LANA CLAYTON: I wanted him to just be, miserable.
Kevin Brackett: She's admitted that she's poisoned him.
Solicitor Kevin Brackett.
Kevin Brackett: She's trying to think of her story that keeps her out of you know the trick bag.
As Lana's story evolved – it now included allegations of physical abuse.
LANA CLAYTON: He was verbally and physically abusive. He had hit me several times.
Peter Van Sant: Is there any evidence that he was physically abusing her?
Kevin Brackett: No, no.
Rosie Clayton-Leslie: The way she portrayed him — I don't know that person. Nobody that knows Steve knows that person.
The unflattering portrait of Steve does not ring true for those who loved him. Iliana Ivanova was Steve's girlfriend for almost three years before meeting Lana.
Peter Van Sant: Was he ever abusive toward you verbally or physically?
Iliana Ivanova: Never, never. He was nothing close to being abusive. … This is completely made up … everybody who knew him knew how generous and loving and kind he is.
His former partners shared similar sentiments about the abuse claims.
Kevin Brackett: They did not believe them. … Some of them still considered him to be the love of their life.
And what about that bizarre crossbow shooting incident back in 2016? Lana changed her story, admitting it was no accident.
LANA CLAYTON: I was trying to protect myself from him 'cause he was, you know, coming at me. … And I had picked up the crossbow and turned and I just shot it at him.
Nick French and Kris Phagan didn't learn of the crossbow story until after Steve's death. They don't believe Lana was defending herself.
Peter Van Sant: Nick, what do you think of that story?
Nick French: Unofficially, horses---.
Peter Van Sant: Do you think that was an attempted murder?
Nick French: Absolutely. I think it was, yeah.
Kris Phagan: One hundred percent. … We think that was her first attempt at doing this.
After Lana's devastating interrogation, investigators left her at the mansion to prepare an arrest warrant. That's when she attempted suicide.
Kevin Brackett: She took some pills and turned the gas on. … She left notes … indicating …. that she felt bad about poisoning her husband … and that she couldn't live with herself.
A neighbor went to the house that morning and called for help.
Kevin Brackett: She was treated briefly at the hospital and taken into custody at that point.
Brackett had developed a drip-by-drip theory of this eye drop crime.
Kevin Brackett: She incapacitated him with a smaller amount and then gradually ramped it up until the fatal dose.
That would explain why Steve was bedridden for three days prior to his death. Brackett theorizes that Steve may have somehow attempted an escape.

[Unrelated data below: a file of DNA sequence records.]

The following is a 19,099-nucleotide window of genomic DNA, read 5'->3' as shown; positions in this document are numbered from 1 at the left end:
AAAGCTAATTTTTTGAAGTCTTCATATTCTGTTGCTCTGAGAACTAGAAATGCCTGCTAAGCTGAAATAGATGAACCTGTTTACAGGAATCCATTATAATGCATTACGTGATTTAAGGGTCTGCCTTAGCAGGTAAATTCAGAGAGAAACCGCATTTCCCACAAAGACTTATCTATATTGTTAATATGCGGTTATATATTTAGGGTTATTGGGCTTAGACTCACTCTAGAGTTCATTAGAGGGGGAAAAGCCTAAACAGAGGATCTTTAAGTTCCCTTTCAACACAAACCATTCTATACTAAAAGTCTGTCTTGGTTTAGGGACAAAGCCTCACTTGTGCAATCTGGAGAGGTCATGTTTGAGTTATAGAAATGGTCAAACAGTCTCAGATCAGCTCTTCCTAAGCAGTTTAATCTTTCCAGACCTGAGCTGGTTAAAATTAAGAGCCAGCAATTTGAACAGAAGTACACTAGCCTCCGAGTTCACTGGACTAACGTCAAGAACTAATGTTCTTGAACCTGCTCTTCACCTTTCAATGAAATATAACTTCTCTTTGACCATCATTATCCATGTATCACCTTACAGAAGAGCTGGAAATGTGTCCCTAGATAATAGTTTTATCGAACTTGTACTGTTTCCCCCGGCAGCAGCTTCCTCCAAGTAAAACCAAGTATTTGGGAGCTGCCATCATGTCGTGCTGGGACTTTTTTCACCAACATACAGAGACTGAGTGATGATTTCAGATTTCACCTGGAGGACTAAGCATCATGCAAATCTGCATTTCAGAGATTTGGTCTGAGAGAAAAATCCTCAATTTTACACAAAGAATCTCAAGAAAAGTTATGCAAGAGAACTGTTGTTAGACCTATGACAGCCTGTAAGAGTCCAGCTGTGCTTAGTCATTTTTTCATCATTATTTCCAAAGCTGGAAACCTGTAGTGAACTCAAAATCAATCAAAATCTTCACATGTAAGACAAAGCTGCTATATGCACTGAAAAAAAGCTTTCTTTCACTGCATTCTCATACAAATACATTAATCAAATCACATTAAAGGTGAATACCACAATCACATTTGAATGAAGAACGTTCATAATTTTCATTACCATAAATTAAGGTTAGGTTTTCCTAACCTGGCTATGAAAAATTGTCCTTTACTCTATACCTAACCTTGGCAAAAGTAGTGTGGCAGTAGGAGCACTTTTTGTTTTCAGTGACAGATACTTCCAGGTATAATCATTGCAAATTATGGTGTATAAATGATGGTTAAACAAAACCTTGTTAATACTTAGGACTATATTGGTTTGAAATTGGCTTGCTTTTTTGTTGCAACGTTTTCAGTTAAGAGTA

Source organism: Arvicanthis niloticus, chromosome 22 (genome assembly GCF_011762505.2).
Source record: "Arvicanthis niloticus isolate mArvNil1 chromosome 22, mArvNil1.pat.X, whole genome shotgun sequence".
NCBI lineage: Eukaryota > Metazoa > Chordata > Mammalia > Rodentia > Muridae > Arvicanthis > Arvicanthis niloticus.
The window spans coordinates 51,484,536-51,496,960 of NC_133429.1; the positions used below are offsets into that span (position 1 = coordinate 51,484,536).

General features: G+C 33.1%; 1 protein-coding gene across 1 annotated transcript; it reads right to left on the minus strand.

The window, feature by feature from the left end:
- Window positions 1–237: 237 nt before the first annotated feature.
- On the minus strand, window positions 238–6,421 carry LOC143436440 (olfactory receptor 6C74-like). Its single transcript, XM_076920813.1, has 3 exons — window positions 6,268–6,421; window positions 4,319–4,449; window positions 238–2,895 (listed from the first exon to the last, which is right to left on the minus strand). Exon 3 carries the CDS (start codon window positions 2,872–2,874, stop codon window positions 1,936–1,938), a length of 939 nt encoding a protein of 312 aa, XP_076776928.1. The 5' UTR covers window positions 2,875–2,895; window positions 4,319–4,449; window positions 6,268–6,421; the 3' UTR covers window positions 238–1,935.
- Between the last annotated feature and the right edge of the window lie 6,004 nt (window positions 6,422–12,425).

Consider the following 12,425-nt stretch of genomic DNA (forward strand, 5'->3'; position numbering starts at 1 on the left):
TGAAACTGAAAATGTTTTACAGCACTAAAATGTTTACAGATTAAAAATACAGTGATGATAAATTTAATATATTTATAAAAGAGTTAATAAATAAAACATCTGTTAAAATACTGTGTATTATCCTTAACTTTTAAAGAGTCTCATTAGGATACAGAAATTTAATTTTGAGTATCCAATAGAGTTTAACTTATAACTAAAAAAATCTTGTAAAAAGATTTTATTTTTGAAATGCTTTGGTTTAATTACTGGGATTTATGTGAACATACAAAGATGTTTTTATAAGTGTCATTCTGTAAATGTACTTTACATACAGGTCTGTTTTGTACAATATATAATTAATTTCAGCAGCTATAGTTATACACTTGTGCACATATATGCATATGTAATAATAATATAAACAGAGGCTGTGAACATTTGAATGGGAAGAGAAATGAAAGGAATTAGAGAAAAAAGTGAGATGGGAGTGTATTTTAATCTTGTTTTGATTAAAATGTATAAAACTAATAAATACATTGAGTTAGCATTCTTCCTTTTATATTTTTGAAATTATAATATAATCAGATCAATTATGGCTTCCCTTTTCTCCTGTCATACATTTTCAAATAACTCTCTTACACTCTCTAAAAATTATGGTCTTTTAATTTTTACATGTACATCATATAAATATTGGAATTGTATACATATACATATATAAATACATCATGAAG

Kevin Brackett: He might have gotten a surge of adrenaline, realizing … that he was very, very sick — and he needed help and he tried to go for help and made it as far as the bottom of the stairs, where he died. … he couldn't call for help. His phone could not be found after he died.
On August 31, 2018, more than a month after Steve's death, Lana Clayton was formally charged with murder.
Kevin Brackett: I think Lana Clayton had several million reasons why she wanted her husband dead.
Peter Van Sant: And you're talking about millions of dollars?
Kevin Brackett: Yes, exactly right.
Steve's family speculates Lana started planning Steve's death back in 2016, when Lana convinced him to move from North Carolina to the mansion in South Carolina.
Rosie Clayton-Leslie: It was important for her to be in South Carolina. And I think I was able to put some puzzle pieces together after the fact.
Kevin Brackett: She was married to a very wealthy man. And if that man were to die in the absence of a will … then he would die intestate which, under South Carolina law, leaves her inheriting the entire estate.
And remember, Lana insisted there was no will. Kris recalls she became agitated when he asked her about it the day Steve died.
Kris Phagan: She stands up. She turns, looks me right in the eye and says, "There is no will," just like that.
Kris is certain Lana destroyed the will in a fire the neighbors saw her start the day after Steve's death.
Kris Phagan: My personal opinion is that's the first thing that she burned.
Kris Phagan: This is the firepit Peter. … his whole life in paper was burned right here.
About three weeks after Lana's arrest, there was another suspicious death just 12 miles away in Mount Holly, North Carolina.
Kevin Brackett: The method of killing in that case was the same as ours, a poisoning with THZ.
Peter Van Sant: With eye drops?
Kevin Brackett: With eye drops, yes.
For investigators, it seemed like déjà vu.
Kevin Brackett: Our office was consulted on that because it happened in such close proximity … It's very possible that the suspect in that case heard about our case down here, saw it on the news.
Stacy Hunsucker, a 32-year-old mother of two young children, was found dead by her husband Joshua Hunsucker. Just like in the Clayton case, her cause of death was initially ruled a heart attack.
Kristi O'Connor: Shortly after Stacy died, he collected almost $250,000 from two life insurance policies taken out on her behalf. And that apparently didn't sit right with Stacy's mother.
Mike Causey: We got involved because Stacy's mother contacted us with the possible insurance fraud. … who would ever guess that an insurance fraud investigation could lead to a full-blown murder investigation?
A COPYCAT CASE?
Stacy and Josh Hunsucker had been married for eight years before her tragic death from an apparent heart attack. Stacy had suffered from heart problems and had a pacemaker.
Kristi O'Connor: They were high school sweethearts. They had two children together.